Wednesday, October 21, 2009

San Francisco starts mandatory composting this week | MNN - Mother Nature Network

This is a great goal for Dallas - even if it may be hard to sell to those who still rake and bag leaves....

San Francisco starts mandatory composting this week MNN - Mother Nature Network

Eat Your Food - Naturally!

Rain, Rain, and more RAIN!

Normally, we do nothing but give thanks and praise for the rain we get....but after 20 inches of the wet stuff in the past 30 days with only a few shots of sunshine inbetween, it is making our garden grow very slowly and difficult to finish getting our cool season plants in the ground. The trees are sure happy though and I'm not really complaining, just sayin it is part of farming.

The tomatoes are producing fruits, but they are a ways off from being ripe yet - and I would like to have some to can for the winter! "Farmer-in-Training" Chad, has developed a Charlotte's Web of sorts to support our fall tomatoes - so let's bring 'em on!

Radishes that were planted before the deluge started were intended to harvest with beans, tomatoes, peppers and squash - so much for that idea! That first planting of radishes was harvested, and another round is in - and the recipes are coming for them, too. Radish greens ARE Edible - some use in soups, others stir fry, and yet others saute' with other greens. Share your recipe with us. Here are a few from Liz. The website is getting close to being ready and I'll have a page just for recipes there!

Spicy Stir-Fried Radish Greens and/or Swiss Chard

(Makes 2 servings, can easily be doubled. Recipe created by Kalyn with some chard-cooking inspiration from Vegetables Every Day.)

8-10 ounces radish greens and/or swiss chard,
washed and cut into 1/2 inch slices
2-3 tsp. peanut oil
2 large garlic cloves (for seasoning the oil)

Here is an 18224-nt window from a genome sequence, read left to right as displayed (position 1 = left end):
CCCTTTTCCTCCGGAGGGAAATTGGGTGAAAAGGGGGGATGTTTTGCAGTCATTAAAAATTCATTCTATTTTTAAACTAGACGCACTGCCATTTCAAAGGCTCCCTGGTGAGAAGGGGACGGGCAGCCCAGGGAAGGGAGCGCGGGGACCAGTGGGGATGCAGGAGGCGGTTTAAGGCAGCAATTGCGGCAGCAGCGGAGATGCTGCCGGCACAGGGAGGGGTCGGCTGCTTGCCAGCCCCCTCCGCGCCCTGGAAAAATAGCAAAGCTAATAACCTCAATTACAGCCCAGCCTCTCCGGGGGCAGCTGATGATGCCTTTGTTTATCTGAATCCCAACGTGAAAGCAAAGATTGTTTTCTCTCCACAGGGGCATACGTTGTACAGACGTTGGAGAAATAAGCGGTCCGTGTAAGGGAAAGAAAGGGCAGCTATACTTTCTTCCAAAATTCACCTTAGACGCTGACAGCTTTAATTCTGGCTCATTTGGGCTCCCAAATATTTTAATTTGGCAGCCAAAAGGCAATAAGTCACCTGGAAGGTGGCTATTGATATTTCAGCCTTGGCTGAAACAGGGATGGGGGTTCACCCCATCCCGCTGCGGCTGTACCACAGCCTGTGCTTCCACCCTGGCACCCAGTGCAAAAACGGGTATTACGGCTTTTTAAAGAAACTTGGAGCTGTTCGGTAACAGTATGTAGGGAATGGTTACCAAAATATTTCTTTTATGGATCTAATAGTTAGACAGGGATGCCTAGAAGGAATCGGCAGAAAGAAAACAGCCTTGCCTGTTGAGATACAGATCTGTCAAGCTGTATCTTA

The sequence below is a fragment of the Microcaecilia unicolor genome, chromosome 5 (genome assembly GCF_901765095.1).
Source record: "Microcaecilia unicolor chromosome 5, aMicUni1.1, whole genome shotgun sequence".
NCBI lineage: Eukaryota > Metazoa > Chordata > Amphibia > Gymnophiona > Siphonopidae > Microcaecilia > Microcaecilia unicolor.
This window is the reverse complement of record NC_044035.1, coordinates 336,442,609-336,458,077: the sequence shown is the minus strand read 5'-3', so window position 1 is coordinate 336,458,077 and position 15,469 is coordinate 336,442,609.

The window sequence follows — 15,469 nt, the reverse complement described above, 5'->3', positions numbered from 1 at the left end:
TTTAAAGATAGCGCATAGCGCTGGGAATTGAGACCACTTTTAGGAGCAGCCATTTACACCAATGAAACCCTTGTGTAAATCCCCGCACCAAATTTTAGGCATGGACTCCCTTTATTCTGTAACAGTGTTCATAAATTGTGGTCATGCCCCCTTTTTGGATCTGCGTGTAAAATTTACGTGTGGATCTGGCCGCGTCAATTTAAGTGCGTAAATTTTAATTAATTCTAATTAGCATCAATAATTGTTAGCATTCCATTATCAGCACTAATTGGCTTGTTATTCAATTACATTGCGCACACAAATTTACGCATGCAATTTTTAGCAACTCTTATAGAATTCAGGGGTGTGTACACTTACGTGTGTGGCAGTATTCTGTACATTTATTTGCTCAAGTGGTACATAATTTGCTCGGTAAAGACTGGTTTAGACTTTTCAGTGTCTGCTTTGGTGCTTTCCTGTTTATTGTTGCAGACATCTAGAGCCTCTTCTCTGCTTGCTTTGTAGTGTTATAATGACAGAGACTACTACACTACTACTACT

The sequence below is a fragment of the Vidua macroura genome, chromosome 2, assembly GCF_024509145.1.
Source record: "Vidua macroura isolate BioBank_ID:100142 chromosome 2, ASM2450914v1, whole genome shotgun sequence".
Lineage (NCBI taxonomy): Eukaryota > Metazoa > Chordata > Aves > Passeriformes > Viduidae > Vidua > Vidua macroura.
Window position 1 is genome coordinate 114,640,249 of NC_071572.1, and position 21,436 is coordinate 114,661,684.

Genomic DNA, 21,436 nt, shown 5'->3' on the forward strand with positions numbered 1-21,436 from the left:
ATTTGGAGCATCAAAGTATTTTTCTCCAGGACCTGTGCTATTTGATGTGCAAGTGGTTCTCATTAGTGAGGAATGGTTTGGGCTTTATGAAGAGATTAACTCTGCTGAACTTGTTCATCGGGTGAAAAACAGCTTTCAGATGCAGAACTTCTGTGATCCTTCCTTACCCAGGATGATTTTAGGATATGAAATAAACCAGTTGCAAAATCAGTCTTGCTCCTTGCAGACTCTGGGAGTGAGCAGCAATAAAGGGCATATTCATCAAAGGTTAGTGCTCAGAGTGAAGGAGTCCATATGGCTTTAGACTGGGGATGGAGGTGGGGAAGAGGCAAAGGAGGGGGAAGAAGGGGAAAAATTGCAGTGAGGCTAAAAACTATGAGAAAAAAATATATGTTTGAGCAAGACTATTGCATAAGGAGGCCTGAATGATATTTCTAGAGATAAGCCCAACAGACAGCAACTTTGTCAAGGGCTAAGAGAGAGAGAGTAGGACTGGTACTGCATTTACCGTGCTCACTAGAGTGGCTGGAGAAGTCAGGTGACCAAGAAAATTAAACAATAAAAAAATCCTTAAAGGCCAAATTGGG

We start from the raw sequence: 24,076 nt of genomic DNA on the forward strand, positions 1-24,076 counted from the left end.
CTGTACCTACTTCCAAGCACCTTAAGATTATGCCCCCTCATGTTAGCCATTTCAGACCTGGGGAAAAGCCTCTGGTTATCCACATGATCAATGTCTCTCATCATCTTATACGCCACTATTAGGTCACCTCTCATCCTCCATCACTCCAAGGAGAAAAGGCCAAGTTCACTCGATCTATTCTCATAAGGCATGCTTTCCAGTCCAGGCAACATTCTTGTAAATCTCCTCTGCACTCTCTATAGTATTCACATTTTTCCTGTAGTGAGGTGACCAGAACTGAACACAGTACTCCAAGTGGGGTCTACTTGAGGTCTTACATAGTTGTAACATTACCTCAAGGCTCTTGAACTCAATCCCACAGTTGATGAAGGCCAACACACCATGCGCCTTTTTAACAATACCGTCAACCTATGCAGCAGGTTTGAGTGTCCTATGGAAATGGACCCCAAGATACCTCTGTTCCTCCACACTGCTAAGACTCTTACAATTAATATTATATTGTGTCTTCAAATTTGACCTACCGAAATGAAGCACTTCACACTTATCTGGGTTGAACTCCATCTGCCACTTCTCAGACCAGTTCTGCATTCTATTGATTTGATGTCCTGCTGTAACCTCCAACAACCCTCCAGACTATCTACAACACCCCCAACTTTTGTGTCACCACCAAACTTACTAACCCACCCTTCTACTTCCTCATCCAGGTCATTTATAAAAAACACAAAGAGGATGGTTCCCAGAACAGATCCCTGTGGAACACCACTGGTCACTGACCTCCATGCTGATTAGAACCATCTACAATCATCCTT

sauce mixture:
1 T soy sauce (I like Kikkomans)
1 tsp. rice vinegar (not seasoned)
1 tsp. Agave nectar
1/4 tsp. (or less) Sriracha sauce or other hot sauce
Wash and dry radish greens and/or swiss chard. (I used a salad spinner.) If desired, soak greens for about 30 minutes in very cold water. (This makes sure they're crisp for the quick stir-frying.) Working in batches, cut greens crosswise into 1/2 inch slices. Mix together sauce ingredients and set aside. Preheat the wok or large, heavy frying pan until it feels very hot when you hold your hand there, then add the oil. When oil looks shimmery, add the garlic cloves and cook about 30 seconds, making sure garlic doesn't start to brown. Remove garlic and discard. Add chopped radish greens and/or swiss chard all at once and immediately begin to stir-fry, turning greens over and over just until they are almost all wilted. (For me this was only one minute, but I have a great gas stove with a burner with really high heat.) When greens are almost all wilted, add sauce ingredients, stir, and cook 30 seconds more. Serve hot.

Potato Salad with Wild Radish Greens
Ingredients: (serves 2-3)
A bunch of wild radish greens
4-5 potatoes
a few spring onions
Dressing:3 tbs olive oil1 ts dijon mustard
1 clove of garlic, minced
1 lemon juice
1)Boil the potates, when cool enough peel and chop them. Transfer them to a salad bowl.2)Throw the wild radish greens in a pan full of boiling water,leave them for about ten minutes.3)Strain them and pour cold water over them to avoid discoloration.4)Then chop the greens, transfer them to the salad bowl.5)Whisk all the ingredients of the dressing, pour it into the salad bowl, mix well and serve.